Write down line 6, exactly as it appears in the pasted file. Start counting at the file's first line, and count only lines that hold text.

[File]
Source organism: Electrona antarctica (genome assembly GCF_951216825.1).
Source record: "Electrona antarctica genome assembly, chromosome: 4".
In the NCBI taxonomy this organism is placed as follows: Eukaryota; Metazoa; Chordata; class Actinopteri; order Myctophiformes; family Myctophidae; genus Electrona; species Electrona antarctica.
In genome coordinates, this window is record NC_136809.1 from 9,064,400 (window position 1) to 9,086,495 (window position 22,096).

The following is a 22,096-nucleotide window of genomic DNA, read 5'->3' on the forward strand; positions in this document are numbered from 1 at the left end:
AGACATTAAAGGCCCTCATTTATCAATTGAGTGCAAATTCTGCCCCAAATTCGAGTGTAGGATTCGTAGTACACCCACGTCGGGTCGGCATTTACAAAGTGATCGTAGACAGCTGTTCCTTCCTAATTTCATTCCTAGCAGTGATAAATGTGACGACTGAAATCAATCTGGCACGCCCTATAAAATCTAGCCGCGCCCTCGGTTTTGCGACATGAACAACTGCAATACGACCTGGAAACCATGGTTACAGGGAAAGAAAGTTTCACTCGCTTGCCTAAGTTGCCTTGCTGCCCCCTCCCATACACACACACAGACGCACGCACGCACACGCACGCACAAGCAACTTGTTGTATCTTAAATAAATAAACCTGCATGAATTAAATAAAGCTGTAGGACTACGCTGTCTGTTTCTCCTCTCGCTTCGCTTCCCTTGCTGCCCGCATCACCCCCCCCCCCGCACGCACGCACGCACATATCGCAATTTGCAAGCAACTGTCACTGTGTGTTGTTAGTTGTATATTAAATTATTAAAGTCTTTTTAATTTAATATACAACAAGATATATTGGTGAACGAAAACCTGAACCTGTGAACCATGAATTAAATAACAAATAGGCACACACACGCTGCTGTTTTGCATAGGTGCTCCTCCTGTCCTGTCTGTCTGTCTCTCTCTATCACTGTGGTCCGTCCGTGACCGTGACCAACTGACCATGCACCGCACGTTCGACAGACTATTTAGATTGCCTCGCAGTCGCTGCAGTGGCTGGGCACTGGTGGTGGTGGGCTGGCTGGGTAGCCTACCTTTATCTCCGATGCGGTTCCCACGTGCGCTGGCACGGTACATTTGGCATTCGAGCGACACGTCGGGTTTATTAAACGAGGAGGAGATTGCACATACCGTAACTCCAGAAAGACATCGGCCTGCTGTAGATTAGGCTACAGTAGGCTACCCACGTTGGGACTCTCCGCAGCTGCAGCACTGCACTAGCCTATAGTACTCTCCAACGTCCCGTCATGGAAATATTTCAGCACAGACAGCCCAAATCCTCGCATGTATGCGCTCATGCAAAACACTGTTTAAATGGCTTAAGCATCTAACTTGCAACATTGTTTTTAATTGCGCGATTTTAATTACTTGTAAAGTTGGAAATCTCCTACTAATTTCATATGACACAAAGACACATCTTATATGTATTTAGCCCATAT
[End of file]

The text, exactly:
AGACATTAAAGGCCCTCATTTATCAATTGAGTGCAAATTCTGCCCCAAATTCGAGTGTAGGATTCGTAGTACACCCACGTCGGGTCGGCATTTACAAAGTGATCGTAGACAGCTGTTCCTTCCTAATTTCATTCCTAGCAGTGATAAATGTGACGACTGAAATCAATCTGGCACGCCCTATAAAATCTAGCCGCGCCCTCGGTTTTGCGACATGAACAACTGCAATACGACCTGGAAACCATGGTTACAGGGAAAGAAAGTTTCACTCGCTTGCCTAAGTTGCCTTGCTGCCCCCTCCCATACACACACACAGACGCACGCACGCACACGCACGCACAAGCAACTTGTTGTATCTTAAATAAATAAACCTGCATGAATTAAATAAAGCTGTAGGACTACGCTGTCTGTTTCTCCTCTCGCTTCGCTTCCCTTGCTGCCCGCATCACCCCCCCCCCCGCACGCACGCACGCACATATCGCAATTTGCAAGCAACTGTCACTGTGTGTTGTTAGTTGTATATTAAATTATTAAAGTCTTTTTAATTTAATATACAACAAGATATATTGGTGAACGAAAACCTGAACCTGTGAACCATGAATTAAATAACAAATAGGCACACACACGCTGCTGTTTTGCATAGGTGCTCCTCCTGTCCTGTCTGTCTGTCTCTCTCTATCACTGTGGTCCGTCCGTGACCGTGACCAACTGACCATGCACCGCACGTTCGACAGACTATTTAGATTGCCTCGCAGTCGCTGCAGTGGCTGGGCACTGGTGGTGGTGGGCTGGCTGGGTAGCCTACCTTTATCTCCGATGCGGTTCCCACGTGCGCTGGCACGGTACATTTGGCATTCGAGCGACACGTCGGGTTTATTAAACGAGGAGGAGATTGCACATACCGTAACTCCAGAAAGACATCGGCCTGCTGTAGATTAGGCTACAGTAGGCTACCCACGTTGGGACTCTCCGCAGCTGCAGCACTGCACTAGCCTATAGTACTCTCCAACGTCCCGTCATGGAAATATTTCAGCACAGACAGCCCAAATCCTCGCATGTATGCGCTCATGCAAAACACTGTTTAAATGGCTTAAGCATCTAACTTGCAACATTGTTTTTAATTGCGCGATTTTAATTACTTGTAAAGTTGGAAATCTCCTACTAATTTCATATGACACAAAGACACATCTTATATGTATTTAGCCCATAT